At many hosts, deploying the Wordfence WAF is as simple as clicking a few buttons. At other hosts, some intervention on your part may be required to enable extended protection mode and realize the full benefits of the WAF. Defiant has a tutorial on how to get the Wordfence WAF set up if you’re having trouble.
Step Five: Change your passwords
Since you’re giving your site a security checkup, take advantage of the opportunity to change all your hosting-related passwords now.
Consider installing a password manager like Dashlane or 1Password to securely generate and store your new passwords. A manager greatly reduces the complexity and anxiety involved in coming up with strong passwords and keeping them safe. You should have unique passwords for:
- your hosting control panel
- your database (MySQL, MariaDB, etc.) user
- your WordPress account(s)
- any additiontal shell accounts or FTP users you have
Step Six: Turn on multi-factor authentication (MFA, also called 2FA)
Many hosts will let you add another layer of protection to your site by turning on multi-factor authentication (MFA), also called two-factor authentication.
To find out if your host will let you set up MFA to restrict access to your control panel, check their support center or knowledge base for an article about “MFA” or “2FA”.
With MFA, access to your online accounts is secured by something you *have* in addition to your password. That something could be a mobile device (the most common second factor), or a hardware authentication module like a YubiKey.
If you’re using your mobile device, I recommend using an authenticator app instead of using SMS (short message service) if possible, as authenticator apps are more secure.
The three most popular authenticator apps currently available are Google Authenticator, Authy, and Duthio.
Do you use Jetpack? Turning on multi-factor authentication at WordPress.com will help protect your site from the nasty Jetpack remote management attack that’s afflicted a lot of WordPress websites recently.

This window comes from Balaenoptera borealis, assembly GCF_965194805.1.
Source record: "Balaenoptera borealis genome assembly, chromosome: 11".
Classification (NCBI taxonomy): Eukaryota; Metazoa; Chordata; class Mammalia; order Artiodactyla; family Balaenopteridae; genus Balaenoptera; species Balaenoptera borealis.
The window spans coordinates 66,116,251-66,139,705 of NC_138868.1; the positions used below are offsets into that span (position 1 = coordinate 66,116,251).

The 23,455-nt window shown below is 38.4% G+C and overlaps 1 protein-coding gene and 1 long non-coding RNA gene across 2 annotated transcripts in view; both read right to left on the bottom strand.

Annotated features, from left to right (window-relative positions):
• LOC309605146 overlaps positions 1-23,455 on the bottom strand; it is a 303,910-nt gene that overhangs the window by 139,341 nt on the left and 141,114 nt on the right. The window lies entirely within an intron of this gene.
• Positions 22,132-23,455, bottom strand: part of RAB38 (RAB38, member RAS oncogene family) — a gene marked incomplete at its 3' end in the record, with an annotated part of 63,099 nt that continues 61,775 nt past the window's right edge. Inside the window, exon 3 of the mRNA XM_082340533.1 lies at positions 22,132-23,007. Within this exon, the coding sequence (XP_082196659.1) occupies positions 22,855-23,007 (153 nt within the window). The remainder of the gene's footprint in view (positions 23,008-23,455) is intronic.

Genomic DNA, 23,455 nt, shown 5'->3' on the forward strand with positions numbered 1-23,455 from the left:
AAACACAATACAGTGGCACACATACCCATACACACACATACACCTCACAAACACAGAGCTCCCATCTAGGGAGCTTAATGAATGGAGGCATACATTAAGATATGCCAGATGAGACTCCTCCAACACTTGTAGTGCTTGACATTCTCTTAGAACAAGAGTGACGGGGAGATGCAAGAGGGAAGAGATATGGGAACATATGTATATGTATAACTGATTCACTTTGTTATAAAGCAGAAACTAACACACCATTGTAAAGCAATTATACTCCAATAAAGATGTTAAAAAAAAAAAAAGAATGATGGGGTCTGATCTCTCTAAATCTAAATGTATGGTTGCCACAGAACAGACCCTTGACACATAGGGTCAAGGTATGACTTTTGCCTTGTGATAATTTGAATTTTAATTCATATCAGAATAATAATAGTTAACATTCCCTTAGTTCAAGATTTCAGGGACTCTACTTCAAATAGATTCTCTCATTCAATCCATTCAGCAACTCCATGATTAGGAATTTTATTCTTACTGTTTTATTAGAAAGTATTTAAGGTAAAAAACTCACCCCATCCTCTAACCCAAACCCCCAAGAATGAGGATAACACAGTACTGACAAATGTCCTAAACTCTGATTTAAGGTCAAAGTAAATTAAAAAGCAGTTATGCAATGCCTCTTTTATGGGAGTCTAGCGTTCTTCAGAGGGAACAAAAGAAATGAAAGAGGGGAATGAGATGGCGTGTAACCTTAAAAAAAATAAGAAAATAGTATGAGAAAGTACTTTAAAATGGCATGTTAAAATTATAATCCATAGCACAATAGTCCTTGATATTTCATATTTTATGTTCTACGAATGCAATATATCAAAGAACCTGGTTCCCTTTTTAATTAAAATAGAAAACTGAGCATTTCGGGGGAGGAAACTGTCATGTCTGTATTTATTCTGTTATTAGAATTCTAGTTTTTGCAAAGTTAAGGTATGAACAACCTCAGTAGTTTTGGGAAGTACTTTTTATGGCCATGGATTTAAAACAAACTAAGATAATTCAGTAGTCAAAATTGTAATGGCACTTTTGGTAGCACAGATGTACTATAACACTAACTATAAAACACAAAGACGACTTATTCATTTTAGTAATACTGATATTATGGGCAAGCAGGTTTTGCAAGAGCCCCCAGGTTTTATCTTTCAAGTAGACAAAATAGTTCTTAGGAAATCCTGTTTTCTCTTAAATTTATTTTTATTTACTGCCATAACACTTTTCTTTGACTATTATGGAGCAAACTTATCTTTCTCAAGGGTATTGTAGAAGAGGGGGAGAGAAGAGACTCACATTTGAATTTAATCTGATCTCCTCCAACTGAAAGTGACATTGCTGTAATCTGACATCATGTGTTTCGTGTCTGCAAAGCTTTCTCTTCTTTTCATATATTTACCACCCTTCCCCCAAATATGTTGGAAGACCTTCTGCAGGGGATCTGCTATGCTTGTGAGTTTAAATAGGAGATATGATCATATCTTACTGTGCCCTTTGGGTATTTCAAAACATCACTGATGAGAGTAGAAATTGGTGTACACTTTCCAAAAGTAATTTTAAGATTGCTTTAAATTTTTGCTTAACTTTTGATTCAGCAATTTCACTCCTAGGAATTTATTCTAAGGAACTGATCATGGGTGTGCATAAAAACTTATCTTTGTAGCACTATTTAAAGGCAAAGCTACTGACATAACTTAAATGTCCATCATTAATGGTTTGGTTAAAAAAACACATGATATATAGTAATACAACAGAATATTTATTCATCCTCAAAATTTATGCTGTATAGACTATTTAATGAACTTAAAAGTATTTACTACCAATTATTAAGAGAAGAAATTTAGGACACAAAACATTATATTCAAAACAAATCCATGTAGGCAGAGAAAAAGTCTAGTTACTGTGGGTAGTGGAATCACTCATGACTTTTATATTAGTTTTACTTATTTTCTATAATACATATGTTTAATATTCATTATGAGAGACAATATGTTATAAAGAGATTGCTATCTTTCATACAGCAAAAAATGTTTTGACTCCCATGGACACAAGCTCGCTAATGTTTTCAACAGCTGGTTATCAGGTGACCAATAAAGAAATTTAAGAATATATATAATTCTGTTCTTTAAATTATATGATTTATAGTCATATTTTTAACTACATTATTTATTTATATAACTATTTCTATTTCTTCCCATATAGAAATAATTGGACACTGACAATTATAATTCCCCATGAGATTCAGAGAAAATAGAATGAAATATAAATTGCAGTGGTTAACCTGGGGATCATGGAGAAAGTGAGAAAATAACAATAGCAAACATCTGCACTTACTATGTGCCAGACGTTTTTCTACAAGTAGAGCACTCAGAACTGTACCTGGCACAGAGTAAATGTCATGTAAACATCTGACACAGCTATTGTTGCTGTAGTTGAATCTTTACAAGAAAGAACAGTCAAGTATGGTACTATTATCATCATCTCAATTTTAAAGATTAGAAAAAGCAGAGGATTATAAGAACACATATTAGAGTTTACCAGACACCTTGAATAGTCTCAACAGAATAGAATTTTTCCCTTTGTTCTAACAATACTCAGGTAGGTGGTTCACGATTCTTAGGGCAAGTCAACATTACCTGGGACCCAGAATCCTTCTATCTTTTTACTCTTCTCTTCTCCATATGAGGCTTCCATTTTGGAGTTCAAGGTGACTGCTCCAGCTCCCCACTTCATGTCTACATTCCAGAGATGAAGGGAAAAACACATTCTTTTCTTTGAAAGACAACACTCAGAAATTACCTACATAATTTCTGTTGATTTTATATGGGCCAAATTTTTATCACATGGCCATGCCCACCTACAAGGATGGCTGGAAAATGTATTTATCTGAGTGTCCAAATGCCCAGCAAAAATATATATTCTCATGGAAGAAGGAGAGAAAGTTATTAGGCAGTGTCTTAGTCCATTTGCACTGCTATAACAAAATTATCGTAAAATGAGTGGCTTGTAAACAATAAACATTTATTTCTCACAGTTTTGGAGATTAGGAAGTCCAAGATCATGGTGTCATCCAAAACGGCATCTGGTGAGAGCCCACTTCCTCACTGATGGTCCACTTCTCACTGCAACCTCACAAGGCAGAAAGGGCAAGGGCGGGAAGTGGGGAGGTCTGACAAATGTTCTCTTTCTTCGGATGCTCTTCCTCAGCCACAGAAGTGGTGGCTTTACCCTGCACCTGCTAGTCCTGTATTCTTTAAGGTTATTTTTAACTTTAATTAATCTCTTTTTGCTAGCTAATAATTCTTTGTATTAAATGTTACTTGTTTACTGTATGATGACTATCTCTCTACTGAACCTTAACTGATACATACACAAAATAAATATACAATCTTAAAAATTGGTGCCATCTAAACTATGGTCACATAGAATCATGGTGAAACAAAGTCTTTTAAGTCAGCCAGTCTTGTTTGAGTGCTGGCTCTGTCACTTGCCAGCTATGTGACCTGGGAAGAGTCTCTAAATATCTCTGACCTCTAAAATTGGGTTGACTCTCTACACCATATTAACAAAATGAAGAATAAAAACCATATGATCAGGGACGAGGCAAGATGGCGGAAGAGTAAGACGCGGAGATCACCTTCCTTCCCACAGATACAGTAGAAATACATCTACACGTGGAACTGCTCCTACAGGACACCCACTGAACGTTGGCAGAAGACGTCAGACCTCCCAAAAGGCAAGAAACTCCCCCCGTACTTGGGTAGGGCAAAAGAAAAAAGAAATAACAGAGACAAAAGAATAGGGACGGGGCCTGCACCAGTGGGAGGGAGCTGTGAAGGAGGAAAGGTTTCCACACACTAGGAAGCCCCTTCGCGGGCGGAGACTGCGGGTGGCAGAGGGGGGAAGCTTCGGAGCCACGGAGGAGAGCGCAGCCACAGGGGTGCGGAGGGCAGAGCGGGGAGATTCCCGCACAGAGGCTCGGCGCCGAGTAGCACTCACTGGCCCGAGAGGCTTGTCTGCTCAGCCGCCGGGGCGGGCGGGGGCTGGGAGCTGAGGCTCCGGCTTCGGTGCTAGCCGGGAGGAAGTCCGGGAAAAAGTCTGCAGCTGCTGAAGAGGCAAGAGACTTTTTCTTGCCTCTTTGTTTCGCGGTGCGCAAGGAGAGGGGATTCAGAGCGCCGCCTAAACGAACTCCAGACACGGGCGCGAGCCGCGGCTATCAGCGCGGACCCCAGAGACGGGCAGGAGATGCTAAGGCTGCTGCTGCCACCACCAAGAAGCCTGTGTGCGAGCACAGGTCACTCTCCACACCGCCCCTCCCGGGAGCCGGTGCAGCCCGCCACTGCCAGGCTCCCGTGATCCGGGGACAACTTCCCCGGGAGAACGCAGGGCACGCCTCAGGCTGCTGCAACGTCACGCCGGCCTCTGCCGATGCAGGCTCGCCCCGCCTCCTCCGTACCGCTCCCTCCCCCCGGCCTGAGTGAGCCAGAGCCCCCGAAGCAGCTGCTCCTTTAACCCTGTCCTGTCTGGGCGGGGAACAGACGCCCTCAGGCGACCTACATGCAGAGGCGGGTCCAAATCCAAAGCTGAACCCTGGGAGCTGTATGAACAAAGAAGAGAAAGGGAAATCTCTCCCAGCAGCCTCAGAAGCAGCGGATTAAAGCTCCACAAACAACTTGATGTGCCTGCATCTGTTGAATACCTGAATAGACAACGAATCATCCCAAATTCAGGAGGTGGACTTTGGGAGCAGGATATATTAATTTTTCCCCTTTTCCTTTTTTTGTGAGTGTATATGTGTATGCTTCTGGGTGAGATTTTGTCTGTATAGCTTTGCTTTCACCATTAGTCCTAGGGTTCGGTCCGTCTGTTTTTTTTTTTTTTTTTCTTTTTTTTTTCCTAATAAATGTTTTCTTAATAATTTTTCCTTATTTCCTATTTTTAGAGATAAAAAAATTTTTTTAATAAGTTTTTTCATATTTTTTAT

If you have Wordfence Premium, you can turn on MFA (also known as cellphone sign in) for your WordPress installation’s administrator accounts as well. This tutorial explains how to do it.
Step Seven: Configure and use HTTPS on your site
Help encrypt the Web by configuring and using HTTPS (HyperText Transfer Protocol Secure) on your WordPress site. When you make the switch to HTTPS, you’ll no longer be sending your username and password in the clear when you login to manage your site, and your users’ comments and form submissions will likewise be encrypted while in transmit between their computer and your site’s server.
Switching to HTTPS is one of the most important ways you can protect your WordPress site. Switching to HTTPS now will also ensure you’re prepared for the day when Google Chrome (and other browsers) begin marking non-HTTPS pages as “Insecure”, which is due to happen this September.
The process for configuring HTTPS varies by host, so as with the previous step, you’ll want to check your provider’s documentation. You will need to obtain a secure certificate from a certificate authority to securely access your site in a browser without triggering a scary-looking warning.
Certificates can be obtained for free through Let’s Encrypt or for a fee from a number of traditional certificate authorities. Note that some hosts require you to buy a certificate through them in order to set up HTTPS on the server that serves your website.
After you’ve configured HTTPS, you’ll need to make changes to your site to enforce its use. First, modify your site’s wp-config.php file to require HTTPS for all administrative sessions by adding this constant:
// Require encryption for administrative sessions and logins
This is the recommended way to force HTTPS on your site’s backend because it doesn’t depend on a plugin being active.
Note that setting this constant does not require HTTPS on your site’s frontend… the public-facing part of your website.
To force HTTPS on the frontend, start by going to your site’s Settings (you’ll want the General screen) and changing the site and Home URLs to begin with https:// instead of http://. You will be immediately logged out once you save this change, and will have to login again.
You’ll then want to use a plugin like Velvet Blues Update URLs to replace all the hard-coded http:// URLs in your site with https:// URLs. If you don’t do this, some of your site’s resources, like images and scripts, may not load securely.
Always make a fresh backup of your site (repeating what you did in Step One) before you run a plugin like Update URLs.
The last step is to browse around your site and look for any mixed-content warnings. You may need to modify your theme files or theme settings to get rid of a final http:// reference or two.
Made it through all that? Good work!
Completing the steps above is the ticket to a safer, happier WordPress site. If you’d previously completed some of the steps, congratulations on completing the remaining ones. And if you’ve never done work to strengthen your site’s security posture before, but have been inspired to do so, I hope this post helped you take action.